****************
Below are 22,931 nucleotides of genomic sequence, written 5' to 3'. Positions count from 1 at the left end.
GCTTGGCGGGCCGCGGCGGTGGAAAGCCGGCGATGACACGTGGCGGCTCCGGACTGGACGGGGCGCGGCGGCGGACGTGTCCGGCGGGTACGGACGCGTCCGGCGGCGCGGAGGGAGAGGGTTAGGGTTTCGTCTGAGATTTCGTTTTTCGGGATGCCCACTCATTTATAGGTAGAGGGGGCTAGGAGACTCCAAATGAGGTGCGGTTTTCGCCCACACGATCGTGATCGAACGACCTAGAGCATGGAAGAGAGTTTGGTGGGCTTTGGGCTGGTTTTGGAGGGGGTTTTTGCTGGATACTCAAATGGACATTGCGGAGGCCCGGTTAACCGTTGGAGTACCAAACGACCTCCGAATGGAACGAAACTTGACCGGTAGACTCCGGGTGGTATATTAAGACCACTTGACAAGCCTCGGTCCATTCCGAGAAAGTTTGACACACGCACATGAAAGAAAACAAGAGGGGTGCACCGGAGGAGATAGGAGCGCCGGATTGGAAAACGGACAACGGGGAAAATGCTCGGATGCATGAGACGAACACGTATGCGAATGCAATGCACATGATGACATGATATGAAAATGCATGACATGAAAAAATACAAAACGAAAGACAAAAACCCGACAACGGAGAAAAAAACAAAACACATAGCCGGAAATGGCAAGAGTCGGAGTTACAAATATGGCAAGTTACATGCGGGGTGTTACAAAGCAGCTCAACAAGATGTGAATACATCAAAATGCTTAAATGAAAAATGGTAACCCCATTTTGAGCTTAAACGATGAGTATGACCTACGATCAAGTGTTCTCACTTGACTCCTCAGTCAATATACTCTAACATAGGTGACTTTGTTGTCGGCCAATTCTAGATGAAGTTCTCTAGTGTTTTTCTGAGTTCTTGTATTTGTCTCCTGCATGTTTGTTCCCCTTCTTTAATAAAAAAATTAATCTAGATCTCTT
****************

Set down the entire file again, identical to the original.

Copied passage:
Below are 22,931 nucleotides of genomic sequence, written 5' to 3'. Positions count from 1 at the left end.
GCTTGGCGGGCCGCGGCGGTGGAAAGCCGGCGATGACACGTGGCGGCTCCGGACTGGACGGGGCGCGGCGGCGGACGTGTCCGGCGGGTACGGACGCGTCCGGCGGCGCGGAGGGAGAGGGTTAGGGTTTCGTCTGAGATTTCGTTTTTCGGGATGCCCACTCATTTATAGGTAGAGGGGGCTAGGAGACTCCAAATGAGGTGCGGTTTTCGCCCACACGATCGTGATCGAACGACCTAGAGCATGGAAGAGAGTTTGGTGGGCTTTGGGCTGGTTTTGGAGGGGGTTTTTGCTGGATACTCAAATGGACATTGCGGAGGCCCGGTTAACCGTTGGAGTACCAAACGACCTCCGAATGGAACGAAACTTGACCGGTAGACTCCGGGTGGTATATTAAGACCACTTGACAAGCCTCGGTCCATTCCGAGAAAGTTTGACACACGCACATGAAAGAAAACAAGAGGGGTGCACCGGAGGAGATAGGAGCGCCGGATTGGAAAACGGACAACGGGGAAAATGCTCGGATGCATGAGACGAACACGTATGCGAATGCAATGCACATGATGACATGATATGAAAATGCATGACATGAAAAAATACAAAACGAAAGACAAAAACCCGACAACGGAGAAAAAAACAAAACACATAGCCGGAAATGGCAAGAGTCGGAGTTACAAATATGGCAAGTTACATGCGGGGTGTTACAAAGCAGCTCAACAAGATGTGAATACATCAAAATGCTTAAATGAAAAATGGTAACCCCATTTTGAGCTTAAACGATGAGTATGACCTACGATCAAGTGTTCTCACTTGACTCCTCAGTCAATATACTCTAACATAGGTGACTTTGTTGTCGGCCAATTCTAGATGAAGTTCTCTAGTGTTTTTCTGAGTTCTTGTATTTGTCTCCTGCATGTTTGTTCCCCTTCTTTAATAAAAAAATTAATCTAGATCTCTT